Vol. 122, No. 1 (Supplement) 2017
Supplement abstract

Contribution of miR-145-5p/Ago2 complex to the regulation of epithelial-mesenchymal transition

Published 2017-10-06


  • EMT,
  • miR145-5p

How to Cite

Tito, C., Bellissimo, T., Masciarelli, S., Ganci, F., Sorrentino, V., Porta, N., Cirenza, M., Cavallaro, G., Calogero, A., Fontemaggi, G., Petrozza, V., Blandino, G., & Fazi, F. (2017). Contribution of miR-145-5p/Ago2 complex to the regulation of epithelial-mesenchymal transition. Italian Journal of Anatomy and Embryology, 122(1), 216. Retrieved from https://oajournals.fupress.net/index.php/ijae/article/view/2123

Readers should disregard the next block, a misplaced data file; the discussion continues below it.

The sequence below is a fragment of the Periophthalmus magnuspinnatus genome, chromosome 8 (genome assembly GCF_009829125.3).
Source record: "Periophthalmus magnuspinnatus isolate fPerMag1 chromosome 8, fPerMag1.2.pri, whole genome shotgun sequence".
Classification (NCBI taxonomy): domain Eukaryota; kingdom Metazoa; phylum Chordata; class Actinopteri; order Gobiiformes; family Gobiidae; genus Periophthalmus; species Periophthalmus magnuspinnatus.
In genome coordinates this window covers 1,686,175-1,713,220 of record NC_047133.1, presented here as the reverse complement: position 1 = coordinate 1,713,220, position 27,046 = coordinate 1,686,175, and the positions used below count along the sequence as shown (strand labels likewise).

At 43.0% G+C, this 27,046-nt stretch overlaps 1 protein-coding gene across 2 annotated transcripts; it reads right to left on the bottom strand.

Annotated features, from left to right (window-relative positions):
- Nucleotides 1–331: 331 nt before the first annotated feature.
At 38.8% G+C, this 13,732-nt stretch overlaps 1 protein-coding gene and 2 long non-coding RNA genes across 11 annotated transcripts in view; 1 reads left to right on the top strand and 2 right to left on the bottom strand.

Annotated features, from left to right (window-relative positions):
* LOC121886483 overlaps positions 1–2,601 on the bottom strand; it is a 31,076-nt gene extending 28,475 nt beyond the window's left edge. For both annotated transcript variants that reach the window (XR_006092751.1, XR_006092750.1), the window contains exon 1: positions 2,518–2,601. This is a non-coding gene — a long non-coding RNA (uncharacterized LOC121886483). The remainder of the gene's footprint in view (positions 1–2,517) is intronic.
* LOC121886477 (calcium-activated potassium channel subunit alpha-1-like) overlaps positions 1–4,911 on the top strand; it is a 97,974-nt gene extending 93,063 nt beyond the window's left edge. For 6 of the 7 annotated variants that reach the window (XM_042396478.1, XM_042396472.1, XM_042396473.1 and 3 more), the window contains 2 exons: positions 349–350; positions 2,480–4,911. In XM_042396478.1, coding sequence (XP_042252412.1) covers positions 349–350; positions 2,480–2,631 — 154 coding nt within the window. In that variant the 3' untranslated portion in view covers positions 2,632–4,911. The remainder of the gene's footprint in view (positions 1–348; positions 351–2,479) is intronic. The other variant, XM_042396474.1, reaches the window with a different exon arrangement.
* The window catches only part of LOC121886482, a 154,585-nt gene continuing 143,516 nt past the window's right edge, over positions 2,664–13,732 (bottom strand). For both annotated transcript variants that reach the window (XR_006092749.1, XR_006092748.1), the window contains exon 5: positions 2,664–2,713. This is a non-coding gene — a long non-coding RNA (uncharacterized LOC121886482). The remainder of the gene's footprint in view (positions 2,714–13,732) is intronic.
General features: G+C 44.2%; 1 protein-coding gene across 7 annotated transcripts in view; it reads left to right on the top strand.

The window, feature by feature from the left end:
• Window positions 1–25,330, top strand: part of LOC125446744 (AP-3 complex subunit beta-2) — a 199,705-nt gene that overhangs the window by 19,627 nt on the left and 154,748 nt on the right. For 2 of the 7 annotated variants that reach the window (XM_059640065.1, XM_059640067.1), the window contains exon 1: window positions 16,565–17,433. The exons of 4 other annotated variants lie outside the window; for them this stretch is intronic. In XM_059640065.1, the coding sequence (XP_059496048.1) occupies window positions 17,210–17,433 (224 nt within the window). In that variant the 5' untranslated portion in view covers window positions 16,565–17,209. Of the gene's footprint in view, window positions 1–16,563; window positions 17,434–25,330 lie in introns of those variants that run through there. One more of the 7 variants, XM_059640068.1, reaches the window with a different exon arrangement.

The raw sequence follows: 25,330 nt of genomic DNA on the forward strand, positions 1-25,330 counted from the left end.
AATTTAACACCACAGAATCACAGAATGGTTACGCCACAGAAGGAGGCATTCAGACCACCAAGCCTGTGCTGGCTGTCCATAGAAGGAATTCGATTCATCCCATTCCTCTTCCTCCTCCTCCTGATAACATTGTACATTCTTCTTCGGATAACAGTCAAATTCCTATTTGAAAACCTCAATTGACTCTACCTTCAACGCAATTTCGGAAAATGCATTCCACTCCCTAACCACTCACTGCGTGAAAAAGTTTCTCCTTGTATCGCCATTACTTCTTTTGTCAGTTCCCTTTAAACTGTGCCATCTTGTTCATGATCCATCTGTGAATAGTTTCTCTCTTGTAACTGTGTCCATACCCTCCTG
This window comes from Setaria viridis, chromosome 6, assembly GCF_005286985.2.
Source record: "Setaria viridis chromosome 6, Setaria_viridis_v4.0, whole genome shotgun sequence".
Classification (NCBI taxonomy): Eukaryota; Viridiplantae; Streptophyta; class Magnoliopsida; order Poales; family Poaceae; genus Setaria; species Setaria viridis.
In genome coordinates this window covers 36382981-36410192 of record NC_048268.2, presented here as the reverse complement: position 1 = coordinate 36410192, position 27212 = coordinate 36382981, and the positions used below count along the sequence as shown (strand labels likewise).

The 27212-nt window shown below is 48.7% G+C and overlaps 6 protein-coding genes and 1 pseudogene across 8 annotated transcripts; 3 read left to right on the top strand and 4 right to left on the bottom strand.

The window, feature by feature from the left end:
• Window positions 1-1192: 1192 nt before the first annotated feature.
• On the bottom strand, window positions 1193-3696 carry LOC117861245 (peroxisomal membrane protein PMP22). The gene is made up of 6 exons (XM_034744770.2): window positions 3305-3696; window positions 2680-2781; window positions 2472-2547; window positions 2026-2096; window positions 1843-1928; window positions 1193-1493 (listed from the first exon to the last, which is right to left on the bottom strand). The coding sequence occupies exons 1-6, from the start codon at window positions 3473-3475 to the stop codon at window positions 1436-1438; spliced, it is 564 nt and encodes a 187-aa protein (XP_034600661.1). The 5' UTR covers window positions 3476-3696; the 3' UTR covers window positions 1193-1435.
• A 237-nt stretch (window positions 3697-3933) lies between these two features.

The epithelial-mesenchymal transition (EMT) is essential for cell fate determination during development but it is involved in pathological processes like cancer as well, being one of the first steps in the mechanisms leading to metastasis. miR-145-5p is one of the most widely recognized tumor-suppressor miRNAs, able to regulate cell migration and EMT through the contribution of the RISC complex in which Argonaute (Ago) proteins are required for target recognition and gene silencing [1]. Ago2 is an important member of the Ago family and its overexpression correlates with a transformed phenotype in breast cancer cells [2]. With the aim to unravel miR-145-5p/Ago2 contribution to the suppression of cancer progression in epithelial tumors, here we show that: i) miR-145-5p and Ago2 are down-regulated in breast tumor vs normal tissues; ii) the restored expression of miR-145-5p in breast cancer cell lines results in the reduction of tumor phenotype; iii) Ago2 expression is positively and specifically regulated by miR-145-5p; iv) miR-145-5p-dependent Ago2 induction is necessary for the inhibition of cell migration; v) when Ago2 is depleted, the formation of an alternative miR-145-5p/Ago1 active complex redirects miR-145-5p tumor suppressor function and correlates with a more invasive phenotype in breast cancer cells. These results open to the identification of miR-145-5p/Ago2-dependent molecular networks involved in the maintenance and progression of cancer phenotype.